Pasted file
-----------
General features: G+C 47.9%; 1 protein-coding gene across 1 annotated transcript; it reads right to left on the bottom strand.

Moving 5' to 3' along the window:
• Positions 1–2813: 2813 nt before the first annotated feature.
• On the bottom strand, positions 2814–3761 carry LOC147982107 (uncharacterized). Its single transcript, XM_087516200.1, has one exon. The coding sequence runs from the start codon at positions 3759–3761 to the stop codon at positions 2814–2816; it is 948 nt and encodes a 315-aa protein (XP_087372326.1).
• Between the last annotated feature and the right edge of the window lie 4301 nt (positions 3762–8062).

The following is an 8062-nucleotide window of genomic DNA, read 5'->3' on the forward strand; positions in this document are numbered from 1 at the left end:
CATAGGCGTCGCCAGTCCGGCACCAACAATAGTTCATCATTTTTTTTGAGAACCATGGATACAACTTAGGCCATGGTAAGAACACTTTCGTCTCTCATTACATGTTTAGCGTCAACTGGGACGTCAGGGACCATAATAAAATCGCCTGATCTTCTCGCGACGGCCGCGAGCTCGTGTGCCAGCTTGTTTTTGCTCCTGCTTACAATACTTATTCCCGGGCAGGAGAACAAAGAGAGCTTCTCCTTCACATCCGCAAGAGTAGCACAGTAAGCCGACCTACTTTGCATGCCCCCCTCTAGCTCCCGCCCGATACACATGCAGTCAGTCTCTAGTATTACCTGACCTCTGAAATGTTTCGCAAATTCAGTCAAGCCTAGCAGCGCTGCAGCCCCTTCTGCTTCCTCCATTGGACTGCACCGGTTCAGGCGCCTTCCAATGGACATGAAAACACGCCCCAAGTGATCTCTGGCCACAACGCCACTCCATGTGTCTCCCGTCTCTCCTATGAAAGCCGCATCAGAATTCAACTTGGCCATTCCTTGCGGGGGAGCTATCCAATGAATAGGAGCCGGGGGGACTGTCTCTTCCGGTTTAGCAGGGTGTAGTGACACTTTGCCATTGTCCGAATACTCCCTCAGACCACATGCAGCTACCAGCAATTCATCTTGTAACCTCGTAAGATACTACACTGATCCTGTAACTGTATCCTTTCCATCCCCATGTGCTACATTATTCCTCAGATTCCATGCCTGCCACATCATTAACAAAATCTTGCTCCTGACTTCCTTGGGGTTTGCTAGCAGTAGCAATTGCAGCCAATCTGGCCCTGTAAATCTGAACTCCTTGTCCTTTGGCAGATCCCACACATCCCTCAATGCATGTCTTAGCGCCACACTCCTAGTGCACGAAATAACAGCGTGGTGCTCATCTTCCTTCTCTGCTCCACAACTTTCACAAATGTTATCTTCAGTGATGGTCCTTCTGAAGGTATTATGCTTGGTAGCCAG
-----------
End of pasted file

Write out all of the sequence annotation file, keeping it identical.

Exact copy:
General features: G+C 47.9%; 1 protein-coding gene across 1 annotated transcript; it reads right to left on the bottom strand.

Moving 5' to 3' along the window:
• Positions 1–2813: 2813 nt before the first annotated feature.
• On the bottom strand, positions 2814–3761 carry LOC147982107 (uncharacterized). Its single transcript, XM_087516200.1, has one exon. The coding sequence runs from the start codon at positions 3759–3761 to the stop codon at positions 2814–2816; it is 948 nt and encodes a 315-aa protein (XP_087372326.1).
• Between the last annotated feature and the right edge of the window lie 4301 nt (positions 3762–8062).

The following is an 8062-nucleotide window of genomic DNA, read 5'->3' on the forward strand; positions in this document are numbered from 1 at the left end:
CATAGGCGTCGCCAGTCCGGCACCAACAATAGTTCATCATTTTTTTTGAGAACCATGGATACAACTTAGGCCATGGTAAGAACACTTTCGTCTCTCATTACATGTTTAGCGTCAACTGGGACGTCAGGGACCATAATAAAATCGCCTGATCTTCTCGCGACGGCCGCGAGCTCGTGTGCCAGCTTGTTTTTGCTCCTGCTTACAATACTTATTCCCGGGCAGGAGAACAAAGAGAGCTTCTCCTTCACATCCGCAAGAGTAGCACAGTAAGCCGACCTACTTTGCATGCCCCCCTCTAGCTCCCGCCCGATACACATGCAGTCAGTCTCTAGTATTACCTGACCTCTGAAATGTTTCGCAAATTCAGTCAAGCCTAGCAGCGCTGCAGCCCCTTCTGCTTCCTCCATTGGACTGCACCGGTTCAGGCGCCTTCCAATGGACATGAAAACACGCCCCAAGTGATCTCTGGCCACAACGCCACTCCATGTGTCTCCCGTCTCTCCTATGAAAGCCGCATCAGAATTCAACTTGGCCATTCCTTGCGGGGGAGCTATCCAATGAATAGGAGCCGGGGGGACTGTCTCTTCCGGTTTAGCAGGGTGTAGTGACACTTTGCCATTGTCCGAATACTCCCTCAGACCACATGCAGCTACCAGCAATTCATCTTGTAACCTCGTAAGATACTACACTGATCCTGTAACTGTATCCTTTCCATCCCCATGTGCTACATTATTCCTCAGATTCCATGCCTGCCACATCATTAACAAAATCTTGCTCCTGACTTCCTTGGGGTTTGCTAGCAGTAGCAATTGCAGCCAATCTGGCCCTGTAAATCTGAACTCCTTGTCCTTTGGCAGATCCCACACATCCCTCAATGCATGTCTTAGCGCCACACTCCTAGTGCACGAAATAACAGCGTGGTGCTCATCTTCCTTCTCTGCTCCACAACTTTCACAAATGTTATCTTCAGTGATGGTCCTTCTGAAGGTATTATGCTTGGTAGCCAG